YANGON (Reuters) - One of Myanmar’s best known journalists was released on bail on Monday, his lawyer said, but is set to stand trial for allegedly defaming firebrand Buddhist monk Wirathu on social media.
Swe Win, chief editor of news agency Myanmar Now, was detained at Yangon’s airport on Sunday evening, raising concerns about freedom of expression in the country, where four other prominent journalists have been detained in recent months.
Swe Win was remanded in custody and taken to the central city of Mandalay, where a court agreed to release him for the duration of a trial set to begin on Aug. 7, lawyer Khin Maung Myint said by telephone.
Swe Win is charged with infringing the controversial article 66(d) of Myanmar’s telecommunications law over a Facebook post that cited criticism of Wirathu, the Mandalay monk infamous for fierce anti-Muslim rhetoric.
Police had misinterpreted Swe Win’s visit to the airport on Sunday as an attempt to flee, Khin Maung Myint added.
The renowned investigative reporter, who has written critically about Buddhist nationalism in Myanmar, planned to fly to Bangkok but return a day later, his lawyer said.
Advocates of press freedom are alarmed that reporters are being detained in Myanmar, despite Nobel laureate Aung San Suu Kyi taking power last year amid a transition from full military rule.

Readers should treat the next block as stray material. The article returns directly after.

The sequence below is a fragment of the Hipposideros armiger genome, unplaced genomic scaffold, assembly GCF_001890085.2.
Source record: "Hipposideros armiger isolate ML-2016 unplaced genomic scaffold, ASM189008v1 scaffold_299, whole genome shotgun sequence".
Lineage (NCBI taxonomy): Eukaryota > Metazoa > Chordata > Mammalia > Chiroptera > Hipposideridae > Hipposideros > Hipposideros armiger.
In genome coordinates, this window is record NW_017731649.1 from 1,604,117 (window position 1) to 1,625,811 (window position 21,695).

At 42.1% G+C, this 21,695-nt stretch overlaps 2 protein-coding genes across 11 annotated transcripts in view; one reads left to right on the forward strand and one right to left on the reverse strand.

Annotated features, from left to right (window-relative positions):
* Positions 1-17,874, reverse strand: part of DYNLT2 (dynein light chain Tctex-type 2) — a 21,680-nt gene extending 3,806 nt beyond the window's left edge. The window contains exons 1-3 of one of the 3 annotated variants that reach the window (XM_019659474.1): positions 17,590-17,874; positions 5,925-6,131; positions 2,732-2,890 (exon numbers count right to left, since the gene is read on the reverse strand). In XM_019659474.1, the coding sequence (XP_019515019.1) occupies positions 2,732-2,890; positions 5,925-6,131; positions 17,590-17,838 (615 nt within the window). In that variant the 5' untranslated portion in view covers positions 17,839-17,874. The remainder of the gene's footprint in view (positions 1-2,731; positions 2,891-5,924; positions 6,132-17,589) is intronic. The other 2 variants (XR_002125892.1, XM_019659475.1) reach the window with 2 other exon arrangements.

The military retain control of the police, key ministries and a quarter of lawmakers’ seats. Critics say the courts also still lack independence.
Swe Win’s case dates from March, when a follower of Wirathu filed a complaint against Swe Win under article 66(d) after the reporter posted on Facebook quoting a Buddhist abbot who accused Wirathu of breaking monastic rules.
Wirathu, in his own Facebook post, had publicly praised the killers of Ko Ni, a Muslim expert on constitutional law who was assassinated on Jan. 29.
Article 66(d) prescribes jail terms of up to three years for those convicted of “extorting, coercing, restraining wrongfully, defaming, disturbing, causing undue influence or threatening” using a telecoms network.
After an outcry, Suu Kyi’s government has proposed amendments, but free speech advocates want it repealed entirely.
Swe Win “should be in a newsroom, not behind bars,” said Matthew Smith, co-founder of advocacy group Fortify Rights, adding that the situation for journalists in Myanmar was “definitely worsening”.
Kyaw Min Swe, an editor at the Voice journal, is also on trial under the same provision, over a satirical article that poked fun at the military.
Three reporters are on trial in the northeast for allegedly breaking the law by attending an event hosted by an ethnic armed group.
“This is a trend, a crackdown, an attempt to silence critics,” Smith said.
Reporting by Shoon Naing Additional reporting and writing by Simon Lewis; Editing by Michael Perry and Clarence Fernandez
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